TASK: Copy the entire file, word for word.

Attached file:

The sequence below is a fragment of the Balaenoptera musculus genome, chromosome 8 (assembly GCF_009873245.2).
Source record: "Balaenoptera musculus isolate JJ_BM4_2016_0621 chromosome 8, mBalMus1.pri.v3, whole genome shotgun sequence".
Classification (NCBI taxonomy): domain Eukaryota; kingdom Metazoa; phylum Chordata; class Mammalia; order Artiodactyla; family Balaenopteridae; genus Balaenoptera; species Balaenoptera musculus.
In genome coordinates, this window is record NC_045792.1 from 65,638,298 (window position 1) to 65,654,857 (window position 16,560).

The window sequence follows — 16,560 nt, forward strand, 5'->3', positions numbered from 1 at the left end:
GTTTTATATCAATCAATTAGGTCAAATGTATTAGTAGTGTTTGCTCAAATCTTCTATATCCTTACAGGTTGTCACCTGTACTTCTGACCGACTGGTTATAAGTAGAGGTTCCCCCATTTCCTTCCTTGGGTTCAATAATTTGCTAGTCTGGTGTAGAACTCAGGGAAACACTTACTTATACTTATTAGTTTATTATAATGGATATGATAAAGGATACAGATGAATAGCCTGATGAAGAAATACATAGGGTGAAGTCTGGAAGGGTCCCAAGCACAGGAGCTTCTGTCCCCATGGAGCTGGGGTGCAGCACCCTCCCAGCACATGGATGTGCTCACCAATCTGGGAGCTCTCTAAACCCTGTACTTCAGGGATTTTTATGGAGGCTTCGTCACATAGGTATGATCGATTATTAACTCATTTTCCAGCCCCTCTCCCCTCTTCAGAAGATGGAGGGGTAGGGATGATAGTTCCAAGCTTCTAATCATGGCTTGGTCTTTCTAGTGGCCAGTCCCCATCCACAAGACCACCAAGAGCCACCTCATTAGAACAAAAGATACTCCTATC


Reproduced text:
The sequence below is a fragment of the Balaenoptera musculus genome, chromosome 8 (assembly GCF_009873245.2).
Source record: "Balaenoptera musculus isolate JJ_BM4_2016_0621 chromosome 8, mBalMus1.pri.v3, whole genome shotgun sequence".
Classification (NCBI taxonomy): domain Eukaryota; kingdom Metazoa; phylum Chordata; class Mammalia; order Artiodactyla; family Balaenopteridae; genus Balaenoptera; species Balaenoptera musculus.
In genome coordinates, this window is record NC_045792.1 from 65,638,298 (window position 1) to 65,654,857 (window position 16,560).

The window sequence follows — 16,560 nt, forward strand, 5'->3', positions numbered from 1 at the left end:
GTTTTATATCAATCAATTAGGTCAAATGTATTAGTAGTGTTTGCTCAAATCTTCTATATCCTTACAGGTTGTCACCTGTACTTCTGACCGACTGGTTATAAGTAGAGGTTCCCCCATTTCCTTCCTTGGGTTCAATAATTTGCTAGTCTGGTGTAGAACTCAGGGAAACACTTACTTATACTTATTAGTTTATTATAATGGATATGATAAAGGATACAGATGAATAGCCTGATGAAGAAATACATAGGGTGAAGTCTGGAAGGGTCCCAAGCACAGGAGCTTCTGTCCCCATGGAGCTGGGGTGCAGCACCCTCCCAGCACATGGATGTGCTCACCAATCTGGGAGCTCTCTAAACCCTGTACTTCAGGGATTTTTATGGAGGCTTCGTCACATAGGTATGATCGATTATTAACTCATTTTCCAGCCCCTCTCCCCTCTTCAGAAGATGGAGGGGTAGGGATGATAGTTCCAAGCTTCTAATCATGGCTTGGTCTTTCTAGTGGCCAGTCCCCATCCACAAGACCACCAAGAGCCACCTCATTAGAACAAAAGATACTCCTATC